Freud began the work of the psychodynamic perspective and it has ever since remained crucial towards psychoanalysis. The basic through is that energy needs to be managed in a certain way, by channeling it, redirecting it or through expending some energy so as to suppress the arising impulses. There are two impulses which are significant in conflict, which are the aggressive impulse and anxiety. Aggression can be managed by its expression, and also by suppressing it. Anxiety causes the parties to remain rigid.
Emotions impact conflict in the manner that it causes parties to make threats to impede and interrupt or enhance the goals of conflict management. Emotional experience involves negative and positive affect which lead to psychological reactions and changes during conflict. In order to interpret emotions, cognition remains a significant factor. Some of the negative emotions that are associated with conflict are guilt, anger, hurt and fear. Positive emotions include energy and hope. Emotions have an effect on cognitive processes, and this is why they influence conflict.
The predisposition to participate in personalized attacks as a response to conflict constitutes verbal aggressiveness. Aggressiveness is contrasted with argumentativeness which is one’s tendency to enjoy the give and take of a verbal argument. Interpersonal relationships and conflict management can be negatively affected by verbal aggressiveness. Our social knowledge influence conflict interaction, as it guides our behavior, interpretations, beliefs concerning the conflict, scripts of conflict and the frame of conflict.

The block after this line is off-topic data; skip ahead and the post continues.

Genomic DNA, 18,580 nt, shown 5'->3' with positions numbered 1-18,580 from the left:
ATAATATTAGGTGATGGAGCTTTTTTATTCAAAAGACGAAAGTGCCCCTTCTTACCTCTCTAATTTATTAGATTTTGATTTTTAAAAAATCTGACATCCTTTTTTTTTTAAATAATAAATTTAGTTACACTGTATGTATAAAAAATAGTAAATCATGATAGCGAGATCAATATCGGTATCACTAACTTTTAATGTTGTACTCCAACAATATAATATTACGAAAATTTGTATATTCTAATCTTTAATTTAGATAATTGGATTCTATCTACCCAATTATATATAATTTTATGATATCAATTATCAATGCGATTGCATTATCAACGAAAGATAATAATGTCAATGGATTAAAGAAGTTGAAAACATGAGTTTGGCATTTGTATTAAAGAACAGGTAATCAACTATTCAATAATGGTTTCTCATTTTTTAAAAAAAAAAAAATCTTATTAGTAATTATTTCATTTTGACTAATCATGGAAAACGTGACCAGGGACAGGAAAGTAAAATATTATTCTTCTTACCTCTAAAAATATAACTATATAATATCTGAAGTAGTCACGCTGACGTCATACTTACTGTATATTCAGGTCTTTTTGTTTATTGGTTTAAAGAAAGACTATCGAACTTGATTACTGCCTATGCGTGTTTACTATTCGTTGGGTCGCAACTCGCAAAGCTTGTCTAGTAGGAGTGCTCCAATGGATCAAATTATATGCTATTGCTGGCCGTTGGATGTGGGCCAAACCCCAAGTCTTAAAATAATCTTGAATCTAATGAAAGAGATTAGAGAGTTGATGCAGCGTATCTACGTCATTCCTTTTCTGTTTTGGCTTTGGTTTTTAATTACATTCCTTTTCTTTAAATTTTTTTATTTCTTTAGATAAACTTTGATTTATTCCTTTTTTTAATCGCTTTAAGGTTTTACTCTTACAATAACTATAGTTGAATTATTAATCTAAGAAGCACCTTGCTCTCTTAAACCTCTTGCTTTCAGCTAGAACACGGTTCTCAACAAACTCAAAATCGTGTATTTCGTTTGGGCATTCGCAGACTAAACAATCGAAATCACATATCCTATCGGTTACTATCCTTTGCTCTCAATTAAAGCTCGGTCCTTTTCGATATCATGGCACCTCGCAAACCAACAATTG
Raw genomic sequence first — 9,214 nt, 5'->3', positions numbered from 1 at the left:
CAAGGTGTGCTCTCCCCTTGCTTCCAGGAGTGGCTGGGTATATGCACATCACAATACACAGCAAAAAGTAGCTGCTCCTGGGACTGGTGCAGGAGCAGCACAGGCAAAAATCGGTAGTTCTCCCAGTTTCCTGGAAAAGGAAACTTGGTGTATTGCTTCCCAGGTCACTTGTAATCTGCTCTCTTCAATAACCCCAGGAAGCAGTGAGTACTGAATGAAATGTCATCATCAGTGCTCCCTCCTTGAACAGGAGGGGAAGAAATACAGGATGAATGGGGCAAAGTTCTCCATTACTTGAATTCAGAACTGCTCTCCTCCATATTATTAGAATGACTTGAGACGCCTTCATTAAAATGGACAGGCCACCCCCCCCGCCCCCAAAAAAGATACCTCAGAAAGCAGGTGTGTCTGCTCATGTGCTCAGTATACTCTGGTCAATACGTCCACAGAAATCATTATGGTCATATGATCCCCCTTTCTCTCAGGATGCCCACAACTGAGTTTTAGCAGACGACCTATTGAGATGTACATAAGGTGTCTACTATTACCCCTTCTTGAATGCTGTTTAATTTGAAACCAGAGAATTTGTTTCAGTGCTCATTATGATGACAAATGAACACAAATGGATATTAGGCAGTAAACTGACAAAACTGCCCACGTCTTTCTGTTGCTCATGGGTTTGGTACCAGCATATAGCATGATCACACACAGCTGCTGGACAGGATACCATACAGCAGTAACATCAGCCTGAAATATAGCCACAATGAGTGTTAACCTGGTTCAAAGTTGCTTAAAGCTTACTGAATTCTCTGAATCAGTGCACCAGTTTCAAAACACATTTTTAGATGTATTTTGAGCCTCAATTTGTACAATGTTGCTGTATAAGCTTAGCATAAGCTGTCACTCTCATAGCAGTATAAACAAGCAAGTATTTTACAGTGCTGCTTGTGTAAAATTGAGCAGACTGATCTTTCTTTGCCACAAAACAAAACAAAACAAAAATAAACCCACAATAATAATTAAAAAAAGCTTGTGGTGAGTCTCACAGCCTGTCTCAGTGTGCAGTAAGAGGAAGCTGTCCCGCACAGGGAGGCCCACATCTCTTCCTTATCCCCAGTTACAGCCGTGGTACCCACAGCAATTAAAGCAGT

Beliefs held about conflict include the assumptions which people have and the standards they follow in handling conflict. Culture has the primary impact on our beliefs concerning conflict because they are learned through interactions with other people. Conflict scripts consist the expectations about how the conflict will unfold. They guide behavior because of the scripts which parties hold which also tend to affect the way the parties interpret each other. Conflict frames are the cognitive structures which channel they way we interpret conflict. There are six dimensions of conflict frames – distributiveness, affiliation, face, affect, assessment and instrumentality.